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Noble Zada: "In this country, we have a perfect constitution, it is Islamic law and it is illegal to be a Christian"

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The oath of the Shrine A.A.O.N.M.S. (Shriners) concludes as follows: "...in willful violation whereof I may incur the fearful penalty of having my eyeballs pierced to the center with a three-edged blade, my feet flayed and I will be forced to walk the hot sands upon the sterile shores of the Red Sea, until the flaming sun shall strike me with livid plague, and may Allah the God of Arab, Muslim and Mohammedan, the God of our fathers support me to the entire fulfillment of the same, Amen, Amen, Amen."

Globe & Mail - Toronto, Ontario

Afghan man faces death for turning to Christianity



Special to The Globe and Mail, with a report from Associated Press

KABUL -- The judge deciding whether an Afghan man should be executed for converting to Christianity does not understand what all the fuss is about.

"In this country, we have [a] perfect constitution. It is Islamic law and it is illegal to be a Christian and it should be punished," Judge Alhaj Ansarullah Mawawy Zada said in an interview yesterday. "In your country, two women can marry. I think that is very strange."

Judge Zada, head of Kabul's primary court, has already heard initial evidence in the case of Abdul Rahman, a 41-year-old who converted to Christianity from Islam more than 14 years ago. The judge is expected to deliver his verdict within two weeks.

Mr. Rahman converted while in Pakistan where he worked for a Christian aid agency. He was arrested after he returned to his birthplace and tried to regain custody of his daughters, who had been living with his parents. His family turned him in, and he was arrested with a Bible in his possession.

"It is a crime to convert to Christianity from Islam. He is teasing and insulting his family by converting," Judge Zada said. "The Attorney-General is emphasizing he should be hung."

If sentenced to death, Mr. Rahman has two avenues of appeal: to the Provincial Court and to the Supreme Court. The death sentence also would need President Hamid Karzai's approval to be carried out.

Prosecutor Abdul Wasi said the charge would be dropped if Mr. Rahman converted back to Islam, which he has so far refused to do.

Prison officials refused requests to interview Mr. Rahman, but one of his cellmates said he was resolute.

"He is standing by his words," said Sayad Miakel, 30. "He will not become a Muslim again."

Another cellmate said Mr. Rahman seemed depressed.

"He keeps looking up to the sky, to God," said Khalylullah Safi, 31.

The trial is believed to be the first of its kind in Afghanistan and highlights a struggle between religious conservatives and reformists over what shape Islam should take four years after the ouster from Afghanistan of the fundamentalist Taliban regime.

It also reveals the friction between Islamic and statutory law.

Both are affirmed in the country's draft constitution, which says Islam is the religion of Afghanistan but also mentions the Universal Declaration of Human Rights, which ensures freedom of religion.

Afghanistan is a conservative Islamic country. About 99 per cent of its 28 million people are Muslim and the rest are mainly Hindu.

A Christian aid worker in Kabul, who spoke on condition of anonymity because of the sensitivity of the matter, said there is no reliable figure for the number of Christians in the country, although it is believed to be only in the dozens or low hundreds.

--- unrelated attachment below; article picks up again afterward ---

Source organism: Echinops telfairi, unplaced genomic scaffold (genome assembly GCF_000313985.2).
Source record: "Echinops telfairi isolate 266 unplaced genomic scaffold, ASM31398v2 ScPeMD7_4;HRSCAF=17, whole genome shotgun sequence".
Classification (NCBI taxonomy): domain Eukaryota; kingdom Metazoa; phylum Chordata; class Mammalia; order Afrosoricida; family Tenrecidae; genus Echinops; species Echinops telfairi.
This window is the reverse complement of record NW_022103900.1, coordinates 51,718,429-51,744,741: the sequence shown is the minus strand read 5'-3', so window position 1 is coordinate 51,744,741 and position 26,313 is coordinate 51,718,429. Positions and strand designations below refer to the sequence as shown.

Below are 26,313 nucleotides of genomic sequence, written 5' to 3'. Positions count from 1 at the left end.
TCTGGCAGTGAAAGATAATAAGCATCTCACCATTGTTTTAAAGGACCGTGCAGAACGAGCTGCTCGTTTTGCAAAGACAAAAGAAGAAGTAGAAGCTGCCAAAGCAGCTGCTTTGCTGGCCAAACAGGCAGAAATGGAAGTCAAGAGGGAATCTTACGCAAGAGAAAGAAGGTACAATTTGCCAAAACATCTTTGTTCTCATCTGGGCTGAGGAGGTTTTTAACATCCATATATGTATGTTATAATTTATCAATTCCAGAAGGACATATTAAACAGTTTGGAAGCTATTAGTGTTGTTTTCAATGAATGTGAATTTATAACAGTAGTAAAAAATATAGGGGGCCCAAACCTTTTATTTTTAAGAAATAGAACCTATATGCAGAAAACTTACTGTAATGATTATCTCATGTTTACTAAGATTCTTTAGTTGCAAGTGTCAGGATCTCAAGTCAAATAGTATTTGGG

He said few admit their faith because of fear of retribution and there are no known Afghan churches.

An old house in a war-wrecked suburb of Kabul serves as a Christian place of worship for expatriates. From the muddy street, the building looks like any other. Its guard, Abdul Wahid, said no Afghans go there.

The only other churches are believed to be inside foreign embassies or on bases used by U.S. troops or the NATO-led peacekeeping force.

Further Reading

The Acacia Symbol and Freemasonry

IndyStar.com - Indianapolis, Indiana

Trial of Christian mocks U.S. sacrifices

March 22, 2006


Our position: Bush administration must take a strong stand against the trial of Afghan man accused of converting to Christianity.

Abdul Rahman is facing the death penalty in Afghanistan. His crime? He became a Christian.

Rahman's trial began last week with the prosecutor in the case arguing that the defendant must die for the crime of renouncing the Islamic faith. An employee at the jail where Rahman is incarcerated told a Chicago Tribune reporter: "We will cut him into little pieces.''

Judge Ansarullah Mawlawizada appears a bit more open-minded. He told ABC News that Rahman will be given a chance to abandon Christianity and convert back to Islam. "If he (does),'' the judge said, "we will forgive him, because Islam is a religion of tolerance.''

The Bush administration has been quietly pressuring the Afghani government to intervene in the case. But both Bush and Secretary of State Condoleezza Rice must make it clear to President Hamid Karzai's government that it risks losing substantial aid from the United States if the trial proceeds.

Indiana Sen. Richard Lugar, chairman of the Foreign Relations Committee, also needs to wield his considerable influence in pushing both the Afghani government and the Bush administration to end this travesty.

Over the past four years, 300 U.S. troops have given their lives to drive the Taliban and al-Qaida from power in Afghanistan. Their goal wasn't only to defeat the terrorists but also to bring freedom and democracy to a land ravaged by war and oppression. The trial of Abdul Rahman is a rank insult to their memories.

Further Reading

The Acacia Symbol and Freemasonry